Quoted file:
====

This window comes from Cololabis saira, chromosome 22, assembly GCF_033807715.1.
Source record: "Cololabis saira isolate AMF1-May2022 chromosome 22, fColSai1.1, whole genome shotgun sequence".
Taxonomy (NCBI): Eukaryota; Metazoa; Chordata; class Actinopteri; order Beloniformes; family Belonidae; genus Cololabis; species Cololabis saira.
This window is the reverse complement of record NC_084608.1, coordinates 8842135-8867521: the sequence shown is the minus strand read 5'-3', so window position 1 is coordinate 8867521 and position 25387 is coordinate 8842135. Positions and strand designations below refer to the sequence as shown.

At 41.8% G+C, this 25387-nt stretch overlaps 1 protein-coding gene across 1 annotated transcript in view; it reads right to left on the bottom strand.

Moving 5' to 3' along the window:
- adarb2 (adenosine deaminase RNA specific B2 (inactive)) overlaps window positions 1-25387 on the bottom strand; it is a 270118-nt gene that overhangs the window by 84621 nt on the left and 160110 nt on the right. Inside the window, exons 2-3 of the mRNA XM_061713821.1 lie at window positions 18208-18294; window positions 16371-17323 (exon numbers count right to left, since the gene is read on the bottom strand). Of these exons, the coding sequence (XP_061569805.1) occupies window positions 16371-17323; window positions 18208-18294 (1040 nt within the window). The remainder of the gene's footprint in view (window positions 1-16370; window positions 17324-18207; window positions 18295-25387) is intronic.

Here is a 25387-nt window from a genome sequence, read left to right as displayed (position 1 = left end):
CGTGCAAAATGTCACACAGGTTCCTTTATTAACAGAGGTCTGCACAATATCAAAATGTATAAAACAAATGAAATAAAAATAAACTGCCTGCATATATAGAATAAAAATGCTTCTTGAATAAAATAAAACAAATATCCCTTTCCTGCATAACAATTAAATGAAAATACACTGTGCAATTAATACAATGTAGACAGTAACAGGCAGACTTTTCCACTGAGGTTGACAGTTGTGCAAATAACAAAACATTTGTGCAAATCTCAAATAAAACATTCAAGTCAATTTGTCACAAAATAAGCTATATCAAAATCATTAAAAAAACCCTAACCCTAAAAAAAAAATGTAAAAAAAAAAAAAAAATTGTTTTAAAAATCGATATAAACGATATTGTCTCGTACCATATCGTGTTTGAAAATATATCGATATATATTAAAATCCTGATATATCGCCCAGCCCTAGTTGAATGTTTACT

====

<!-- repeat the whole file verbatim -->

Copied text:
This window comes from Cololabis saira, chromosome 22, assembly GCF_033807715.1.
Source record: "Cololabis saira isolate AMF1-May2022 chromosome 22, fColSai1.1, whole genome shotgun sequence".
Taxonomy (NCBI): Eukaryota; Metazoa; Chordata; class Actinopteri; order Beloniformes; family Belonidae; genus Cololabis; species Cololabis saira.
This window is the reverse complement of record NC_084608.1, coordinates 8842135-8867521: the sequence shown is the minus strand read 5'-3', so window position 1 is coordinate 8867521 and position 25387 is coordinate 8842135. Positions and strand designations below refer to the sequence as shown.

At 41.8% G+C, this 25387-nt stretch overlaps 1 protein-coding gene across 1 annotated transcript in view; it reads right to left on the bottom strand.

Moving 5' to 3' along the window:
- adarb2 (adenosine deaminase RNA specific B2 (inactive)) overlaps window positions 1-25387 on the bottom strand; it is a 270118-nt gene that overhangs the window by 84621 nt on the left and 160110 nt on the right. Inside the window, exons 2-3 of the mRNA XM_061713821.1 lie at window positions 18208-18294; window positions 16371-17323 (exon numbers count right to left, since the gene is read on the bottom strand). Of these exons, the coding sequence (XP_061569805.1) occupies window positions 16371-17323; window positions 18208-18294 (1040 nt within the window). The remainder of the gene's footprint in view (window positions 1-16370; window positions 17324-18207; window positions 18295-25387) is intronic.

Here is a 25387-nt window from a genome sequence, read left to right as displayed (position 1 = left end):
CGTGCAAAATGTCACACAGGTTCCTTTATTAACAGAGGTCTGCACAATATCAAAATGTATAAAACAAATGAAATAAAAATAAACTGCCTGCATATATAGAATAAAAATGCTTCTTGAATAAAATAAAACAAATATCCCTTTCCTGCATAACAATTAAATGAAAATACACTGTGCAATTAATACAATGTAGACAGTAACAGGCAGACTTTTCCACTGAGGTTGACAGTTGTGCAAATAACAAAACATTTGTGCAAATCTCAAATAAAACATTCAAGTCAATTTGTCACAAAATAAGCTATATCAAAATCATTAAAAAAACCCTAACCCTAAAAAAAAAATGTAAAAAAAAAAAAAAAATTGTTTTAAAAATCGATATAAACGATATTGTCTCGTACCATATCGTGTTTGAAAATATATCGATATATATTAAAATCCTGATATATCGCCCAGCCCTAGTTGAATGTTTACT